President Jacob Zuma yesterday made his intentions clear: he would not respond to personal insults and slander.
In his widely anticipated response to two days of heated debate on his State of the Nation Address (Sona), Zuma opted to engage with MPs who interrogated issues he raised in his speech – and ignored those who deviated, most notably EFF leader Julius Malema and DA leader Mmusi Maimane.
On Tuesday, Malema told parliament before leading his MPs in a walkout he would not take part in a debate with an illegitimate president.
He also tore into Zuma, referring to his rape trial, while Maimane invoked “Planet Zuma” to proclaim the president had lost touch with South Africans.
But yesterday, Zuma said nothing about any issues raised by the pair. Instead, he praised Maimane for his intervention in the chaos preceding the opening of parliament last week, when the DA leader pleaded with the EFF to give South Africans the chance to listen to the Sona.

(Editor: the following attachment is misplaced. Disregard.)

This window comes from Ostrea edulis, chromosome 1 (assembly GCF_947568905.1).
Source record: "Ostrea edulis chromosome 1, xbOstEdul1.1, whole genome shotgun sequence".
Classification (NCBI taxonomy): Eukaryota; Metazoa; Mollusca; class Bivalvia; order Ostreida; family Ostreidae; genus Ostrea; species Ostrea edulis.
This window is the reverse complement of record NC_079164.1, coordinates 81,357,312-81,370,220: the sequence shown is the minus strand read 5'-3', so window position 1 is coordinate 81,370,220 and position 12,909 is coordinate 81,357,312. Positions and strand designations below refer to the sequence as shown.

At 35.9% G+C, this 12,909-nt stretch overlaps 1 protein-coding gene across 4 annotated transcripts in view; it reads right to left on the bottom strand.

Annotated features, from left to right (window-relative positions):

Zuma also appealed to MPs to respect voters, saying: “We are here to represent those who elected us. If it is us who make it impossible for them to listen to us, then there’s something wrong with our democracy. We can’t call ourselves honourable while we behave dishonourably.”
Persistent disruptions and hurling insults in the house are a disgrace, but few opposition MPs will take Zuma seriously when he lectures them on honourable conduct.
The reason is that he has not led by example and is a significant contributor to the crisis engulfing parliament, the same institution he has used to avoid accountability.
The Nkandla saga that saw him disrespect Public Protector Thuli Madonsela and then ignore her recommendations, only succumbing days before being dragged to the Constitutional Court, is a perfect example of dishonourable conduct.
Zuma’s call for parliament to be respected is correct. However, we doubt he is the right messenger.